ó Twenty-seven-year-old Leigh Hammel has a graduate
degree and a full-time job in one of the nationís most
vibrant metro areas. So whatís not to like?
graduated with student loans that now have a combined
outstanding balance of more than $80,000. She expects to
earn about $70,000 this year, but now her student-loan
payment is scheduled to triple from $400 to about $1,200
a month because of Hammelís bigger salary and her
separate decision to increase her debt payments.
makes me a little nervous," Hammel said. "I
know itís doable, but it will definitely make things
is starting her career as a member of a large group of
young adults with negative net worth because of student
loans. For this generation of college graduates, debt
management is an essential rite of passage to adulthood.
under 45 are more likely than members of previous
generations to finance their college educations with
debt, according to a national survey by the Federal
percent of those under 30 with bachelorís degrees
borrowed money to pay for them, the 2014 survey found.
And 54 percent of people in the same age group with
graduate degrees financed their advanced studies with
separate study by the Federal Reserve Bank of St. Louis
found that the median net worth of households with
student loans is 36 percent that of households free of
college debt. That study was based on 2009 data; since
then, college degrees have become more expensive.
borrowed about $10,000 to complete her bachelorís
degree in geology from Stanford University. Her debt
really ballooned in graduate school.
December 2013, she earned a masterís degree in
international environmental policy from the Middlebury
Institute of International Studies at Monterey, Calif.
graduated with eight student loans totaling $92,564,
with an average interest rate of 6.57 percent. She has
since whittled the outstanding balance down to $82,290.
for her, Hammel landed a good job in Seattle as a
program manager for MedBridge Inc., a provider of online
education programs for health care professionals. She
earned about $58,000 in 2015. This year her income could
reach about $70,000.
her above-average income, Hammelís net worth is
solidly in the red because of her student loans. She
also owes $280 a month on a car loan.
assets donít come close to offsetting her debts. She
has about $5,000 in two individual retirement accounts,
and she just signed up for her employerís 401(k)
negative net worth is not unusual for young adults who
are recent college graduates. Itís also not
necessarily worrisome. After all, they have a lifetime
to build wealth and get their debt under control.
starting out with a lot of debt can affect their
decisions, such as making major purchases or getting
married, studies show.
makes ends meet by living with her boyfriend in his
Seattle house and sharing household expenses.
helps a lot," she said. Were it not for their
shared living expenses, "I wouldnít know what I
asked for advice, and the Puget Sound Chapter of the
Financial Planning Association put out the call for a
volunteer financial planner. Mark Bergeron, president of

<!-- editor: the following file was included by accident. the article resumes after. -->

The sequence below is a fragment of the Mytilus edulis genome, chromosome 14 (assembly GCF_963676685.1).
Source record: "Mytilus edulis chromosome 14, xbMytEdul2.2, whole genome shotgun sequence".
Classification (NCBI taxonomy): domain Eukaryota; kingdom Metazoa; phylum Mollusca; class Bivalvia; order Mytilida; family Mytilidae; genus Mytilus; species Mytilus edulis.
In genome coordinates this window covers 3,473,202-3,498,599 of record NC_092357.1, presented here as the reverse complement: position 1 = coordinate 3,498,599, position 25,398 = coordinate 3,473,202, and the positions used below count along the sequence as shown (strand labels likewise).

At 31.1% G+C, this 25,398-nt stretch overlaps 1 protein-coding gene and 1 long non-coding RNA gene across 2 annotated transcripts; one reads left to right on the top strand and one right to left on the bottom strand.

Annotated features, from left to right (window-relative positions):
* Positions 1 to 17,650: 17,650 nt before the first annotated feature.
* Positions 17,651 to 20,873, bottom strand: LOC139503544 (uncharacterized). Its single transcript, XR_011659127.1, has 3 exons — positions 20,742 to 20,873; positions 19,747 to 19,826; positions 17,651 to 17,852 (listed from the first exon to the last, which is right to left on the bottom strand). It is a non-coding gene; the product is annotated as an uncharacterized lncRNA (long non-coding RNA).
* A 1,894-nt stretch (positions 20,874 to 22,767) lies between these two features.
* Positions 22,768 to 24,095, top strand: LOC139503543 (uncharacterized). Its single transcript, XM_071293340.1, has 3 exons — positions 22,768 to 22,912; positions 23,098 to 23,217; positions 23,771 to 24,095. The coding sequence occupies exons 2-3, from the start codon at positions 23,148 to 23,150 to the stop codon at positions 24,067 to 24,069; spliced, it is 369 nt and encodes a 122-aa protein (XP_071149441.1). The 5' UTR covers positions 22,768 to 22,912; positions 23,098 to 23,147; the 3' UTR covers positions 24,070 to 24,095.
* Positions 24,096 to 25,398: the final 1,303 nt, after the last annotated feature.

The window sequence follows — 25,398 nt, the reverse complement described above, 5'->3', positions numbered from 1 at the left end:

WLFB Inc. in Kirkland, raised his hand. He looked over
donít have hardly any money to save because theyíre
paying off debt," Bergeron said of Hammel and her
boyfriend. "You canít spend it and save it at the
first order of business was reducing Hammelís student
doing some searching, Hammel found online student lender
CommonBond. One of the New York companyís refinancing
products let Hammel consolidate her eight student loans
into a single loan with an interest rate of 5.1 percent,
saving her money on interest.
also increased her monthly student-loan payments. If
Hammel sticks to her plan, she expects to pay off her
student debt in five years.
also began tracking her spending on the personal-finance
website Mint.com. The exercise made her more aware of
where her money was going. One revelation was how much
she was spending in coffee shops and restaurants. As a
result, she is eating out less often.
Hammel had no emergency reserve, Bergeron urged her to
establish a line of credit with a bank so that she would
have a backstop for unexpected bills. Having a credit
line, and using it, would also help Hammel establish her
even though Hammel is young and healthy, Bergeron
advised her to get life insurance and prepare a will,
just in case.
Hammel is focused on paying off her student debt,
tracking her spending and saving with her employerís
retirement plan. If she doesnít stray from her plan,
Hammelís net worth should flip in a few years from red
adults starting their careers are often light on assets
and heavy on debt, especially student debt. But that
doesnít mean they canít save.
you live under your means, you always have means,"
said Mark Bergeron, a registered investment adviser and
president of WLFB Inc. in Kirkland.
people employed by companies with 401(k) programs should
sign up for the retirement-savings plans, he said.
should also put money into a separate savings account
that doubles as an emergency reserve for unexpected
both cases, young workers develop the savings habit and
build wealth over time with years of compounding
yourself first," Bergeron said.